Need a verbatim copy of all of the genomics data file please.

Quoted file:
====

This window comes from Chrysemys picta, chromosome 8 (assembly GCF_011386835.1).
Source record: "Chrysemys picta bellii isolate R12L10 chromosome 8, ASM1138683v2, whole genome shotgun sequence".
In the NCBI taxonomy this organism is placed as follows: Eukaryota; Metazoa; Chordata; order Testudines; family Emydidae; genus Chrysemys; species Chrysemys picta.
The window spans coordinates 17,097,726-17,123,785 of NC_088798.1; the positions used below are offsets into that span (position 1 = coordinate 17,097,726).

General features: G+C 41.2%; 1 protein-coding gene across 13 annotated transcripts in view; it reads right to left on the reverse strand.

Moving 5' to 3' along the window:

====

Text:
This window comes from Chrysemys picta, chromosome 8 (assembly GCF_011386835.1).
Source record: "Chrysemys picta bellii isolate R12L10 chromosome 8, ASM1138683v2, whole genome shotgun sequence".
In the NCBI taxonomy this organism is placed as follows: Eukaryota; Metazoa; Chordata; order Testudines; family Emydidae; genus Chrysemys; species Chrysemys picta.
The window spans coordinates 17,097,726-17,123,785 of NC_088798.1; the positions used below are offsets into that span (position 1 = coordinate 17,097,726).

General features: G+C 41.2%; 1 protein-coding gene across 13 annotated transcripts in view; it reads right to left on the reverse strand.

Moving 5' to 3' along the window: